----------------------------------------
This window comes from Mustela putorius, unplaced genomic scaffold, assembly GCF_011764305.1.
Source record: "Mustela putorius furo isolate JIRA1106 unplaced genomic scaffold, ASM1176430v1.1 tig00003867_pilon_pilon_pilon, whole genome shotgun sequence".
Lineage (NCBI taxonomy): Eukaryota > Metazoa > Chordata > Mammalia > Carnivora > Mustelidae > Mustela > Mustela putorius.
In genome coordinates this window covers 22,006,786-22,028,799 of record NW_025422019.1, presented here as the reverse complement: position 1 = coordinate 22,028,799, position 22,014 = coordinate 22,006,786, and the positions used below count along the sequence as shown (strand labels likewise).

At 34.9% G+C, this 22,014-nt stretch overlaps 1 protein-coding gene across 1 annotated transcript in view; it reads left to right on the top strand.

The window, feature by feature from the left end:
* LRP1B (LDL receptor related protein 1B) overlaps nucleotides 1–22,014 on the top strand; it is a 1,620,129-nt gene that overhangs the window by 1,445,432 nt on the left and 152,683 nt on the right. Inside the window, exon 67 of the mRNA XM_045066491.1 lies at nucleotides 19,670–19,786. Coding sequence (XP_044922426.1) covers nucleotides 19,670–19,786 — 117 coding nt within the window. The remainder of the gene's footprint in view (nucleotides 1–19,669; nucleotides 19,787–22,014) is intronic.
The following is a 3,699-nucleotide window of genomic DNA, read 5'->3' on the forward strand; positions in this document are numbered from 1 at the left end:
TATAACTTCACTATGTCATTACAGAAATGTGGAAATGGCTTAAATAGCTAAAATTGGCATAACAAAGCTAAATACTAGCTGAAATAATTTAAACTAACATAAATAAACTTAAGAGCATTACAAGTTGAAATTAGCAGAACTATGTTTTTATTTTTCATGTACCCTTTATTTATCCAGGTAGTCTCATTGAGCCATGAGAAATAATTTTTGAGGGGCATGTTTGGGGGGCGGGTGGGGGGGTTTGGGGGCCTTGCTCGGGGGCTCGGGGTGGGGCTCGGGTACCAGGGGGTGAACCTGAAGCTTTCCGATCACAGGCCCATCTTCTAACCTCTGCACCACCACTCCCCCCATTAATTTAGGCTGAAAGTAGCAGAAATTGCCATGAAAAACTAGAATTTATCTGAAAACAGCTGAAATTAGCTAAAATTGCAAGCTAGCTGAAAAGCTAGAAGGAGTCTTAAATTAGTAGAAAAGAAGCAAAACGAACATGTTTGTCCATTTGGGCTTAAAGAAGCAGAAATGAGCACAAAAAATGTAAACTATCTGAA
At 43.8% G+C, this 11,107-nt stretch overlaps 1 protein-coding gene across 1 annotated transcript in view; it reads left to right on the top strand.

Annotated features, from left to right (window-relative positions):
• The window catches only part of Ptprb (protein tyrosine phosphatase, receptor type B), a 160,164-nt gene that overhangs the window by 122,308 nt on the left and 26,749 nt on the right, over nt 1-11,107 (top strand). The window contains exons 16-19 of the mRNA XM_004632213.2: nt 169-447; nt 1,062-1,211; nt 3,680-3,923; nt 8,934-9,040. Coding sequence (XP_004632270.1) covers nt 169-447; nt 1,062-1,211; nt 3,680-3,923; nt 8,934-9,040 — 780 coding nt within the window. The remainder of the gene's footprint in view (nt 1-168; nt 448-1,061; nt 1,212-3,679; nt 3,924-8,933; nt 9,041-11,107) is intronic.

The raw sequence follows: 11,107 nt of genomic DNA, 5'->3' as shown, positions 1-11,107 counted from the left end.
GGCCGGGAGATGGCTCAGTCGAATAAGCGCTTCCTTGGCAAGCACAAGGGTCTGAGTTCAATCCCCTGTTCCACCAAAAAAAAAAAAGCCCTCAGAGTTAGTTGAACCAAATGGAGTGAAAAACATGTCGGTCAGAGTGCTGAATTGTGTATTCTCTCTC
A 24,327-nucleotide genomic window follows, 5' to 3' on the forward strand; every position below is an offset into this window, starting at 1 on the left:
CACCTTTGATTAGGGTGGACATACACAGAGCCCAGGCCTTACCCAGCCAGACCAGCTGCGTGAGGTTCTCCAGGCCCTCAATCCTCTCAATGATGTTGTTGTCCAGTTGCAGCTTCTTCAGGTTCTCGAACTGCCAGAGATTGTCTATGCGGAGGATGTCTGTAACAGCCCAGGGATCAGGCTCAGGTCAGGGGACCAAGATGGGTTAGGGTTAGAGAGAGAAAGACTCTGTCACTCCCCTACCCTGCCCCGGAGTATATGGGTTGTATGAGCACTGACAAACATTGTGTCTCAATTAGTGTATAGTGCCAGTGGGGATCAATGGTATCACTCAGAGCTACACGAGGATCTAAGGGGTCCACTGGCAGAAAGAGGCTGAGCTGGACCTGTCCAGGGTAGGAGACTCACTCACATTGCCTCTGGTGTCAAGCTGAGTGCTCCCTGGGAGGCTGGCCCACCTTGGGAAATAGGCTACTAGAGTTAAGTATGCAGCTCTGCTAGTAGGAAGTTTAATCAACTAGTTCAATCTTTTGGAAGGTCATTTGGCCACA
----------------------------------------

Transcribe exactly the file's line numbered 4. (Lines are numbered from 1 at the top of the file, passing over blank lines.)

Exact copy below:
In genome coordinates this window covers 22,006,786-22,028,799 of record NW_025422019.1, presented here as the reverse complement: position 1 = coordinate 22,028,799, position 22,014 = coordinate 22,006,786, and the positions used below count along the sequence as shown (strand labels likewise).